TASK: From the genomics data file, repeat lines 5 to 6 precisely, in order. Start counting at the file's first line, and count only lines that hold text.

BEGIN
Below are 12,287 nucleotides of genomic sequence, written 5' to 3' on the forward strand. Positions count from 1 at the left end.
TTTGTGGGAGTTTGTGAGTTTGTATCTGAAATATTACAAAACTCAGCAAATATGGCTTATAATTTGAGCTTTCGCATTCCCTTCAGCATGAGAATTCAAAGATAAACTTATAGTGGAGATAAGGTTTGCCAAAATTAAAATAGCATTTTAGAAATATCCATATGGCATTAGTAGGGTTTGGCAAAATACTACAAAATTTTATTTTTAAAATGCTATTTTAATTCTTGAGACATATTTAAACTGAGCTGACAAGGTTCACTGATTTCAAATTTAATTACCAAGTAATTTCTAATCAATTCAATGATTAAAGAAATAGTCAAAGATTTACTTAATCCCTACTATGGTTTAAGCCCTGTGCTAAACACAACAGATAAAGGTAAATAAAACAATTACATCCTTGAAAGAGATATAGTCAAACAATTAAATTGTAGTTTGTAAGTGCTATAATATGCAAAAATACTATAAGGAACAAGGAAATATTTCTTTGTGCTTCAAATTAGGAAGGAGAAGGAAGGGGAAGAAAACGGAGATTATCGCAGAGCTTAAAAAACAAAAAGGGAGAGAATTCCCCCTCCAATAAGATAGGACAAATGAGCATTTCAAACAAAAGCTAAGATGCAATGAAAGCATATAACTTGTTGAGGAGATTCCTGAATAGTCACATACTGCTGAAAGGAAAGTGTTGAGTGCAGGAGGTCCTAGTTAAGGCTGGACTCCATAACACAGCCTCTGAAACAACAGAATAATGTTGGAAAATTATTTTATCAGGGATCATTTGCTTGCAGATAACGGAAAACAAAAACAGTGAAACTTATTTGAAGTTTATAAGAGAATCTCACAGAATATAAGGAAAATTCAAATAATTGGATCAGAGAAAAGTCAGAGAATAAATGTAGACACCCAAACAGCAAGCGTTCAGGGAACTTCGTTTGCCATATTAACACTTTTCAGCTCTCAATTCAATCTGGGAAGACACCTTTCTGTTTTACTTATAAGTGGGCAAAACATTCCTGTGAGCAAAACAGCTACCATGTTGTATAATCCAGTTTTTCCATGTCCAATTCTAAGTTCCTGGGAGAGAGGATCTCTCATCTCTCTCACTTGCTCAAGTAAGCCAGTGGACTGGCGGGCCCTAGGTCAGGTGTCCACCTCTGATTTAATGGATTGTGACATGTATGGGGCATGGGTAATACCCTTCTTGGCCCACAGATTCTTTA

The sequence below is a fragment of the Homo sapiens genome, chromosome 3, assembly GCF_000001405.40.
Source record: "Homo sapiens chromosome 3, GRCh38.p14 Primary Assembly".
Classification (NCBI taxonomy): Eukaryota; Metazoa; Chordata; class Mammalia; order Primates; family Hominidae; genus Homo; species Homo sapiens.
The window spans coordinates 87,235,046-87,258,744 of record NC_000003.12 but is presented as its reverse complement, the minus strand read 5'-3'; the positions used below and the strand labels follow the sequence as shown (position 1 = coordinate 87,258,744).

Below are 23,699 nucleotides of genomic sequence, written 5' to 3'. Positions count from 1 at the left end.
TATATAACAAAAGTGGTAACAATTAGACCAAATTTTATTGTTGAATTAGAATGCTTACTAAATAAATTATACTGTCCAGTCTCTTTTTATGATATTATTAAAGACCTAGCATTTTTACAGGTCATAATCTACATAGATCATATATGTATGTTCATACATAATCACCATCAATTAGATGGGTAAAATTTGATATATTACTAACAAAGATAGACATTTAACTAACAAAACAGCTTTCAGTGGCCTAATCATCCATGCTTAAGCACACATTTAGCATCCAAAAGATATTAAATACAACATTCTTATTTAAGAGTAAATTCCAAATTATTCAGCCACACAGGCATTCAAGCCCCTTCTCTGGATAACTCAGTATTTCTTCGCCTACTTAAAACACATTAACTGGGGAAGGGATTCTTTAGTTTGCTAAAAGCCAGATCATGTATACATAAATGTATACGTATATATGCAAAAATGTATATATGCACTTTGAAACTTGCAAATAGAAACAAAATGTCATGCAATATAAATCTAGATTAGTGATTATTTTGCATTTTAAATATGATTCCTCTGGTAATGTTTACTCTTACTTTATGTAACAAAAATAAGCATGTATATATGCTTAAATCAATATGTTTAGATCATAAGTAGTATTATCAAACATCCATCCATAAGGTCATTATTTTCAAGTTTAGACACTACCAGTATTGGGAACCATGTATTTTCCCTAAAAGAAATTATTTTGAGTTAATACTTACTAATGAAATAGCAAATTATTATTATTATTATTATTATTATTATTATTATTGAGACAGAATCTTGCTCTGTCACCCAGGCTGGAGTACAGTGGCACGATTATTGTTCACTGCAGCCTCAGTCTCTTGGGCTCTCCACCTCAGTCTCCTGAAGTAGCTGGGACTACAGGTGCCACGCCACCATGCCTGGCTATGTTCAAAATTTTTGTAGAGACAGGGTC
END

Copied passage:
Classification (NCBI taxonomy): Eukaryota; Metazoa; Chordata; class Mammalia; order Primates; family Hominidae; genus Homo; species Homo sapiens.
The window spans coordinates 87,235,046-87,258,744 of record NC_000003.12 but is presented as its reverse complement, the minus strand read 5'-3'; the positions used below and the strand labels follow the sequence as shown (position 1 = coordinate 87,258,744).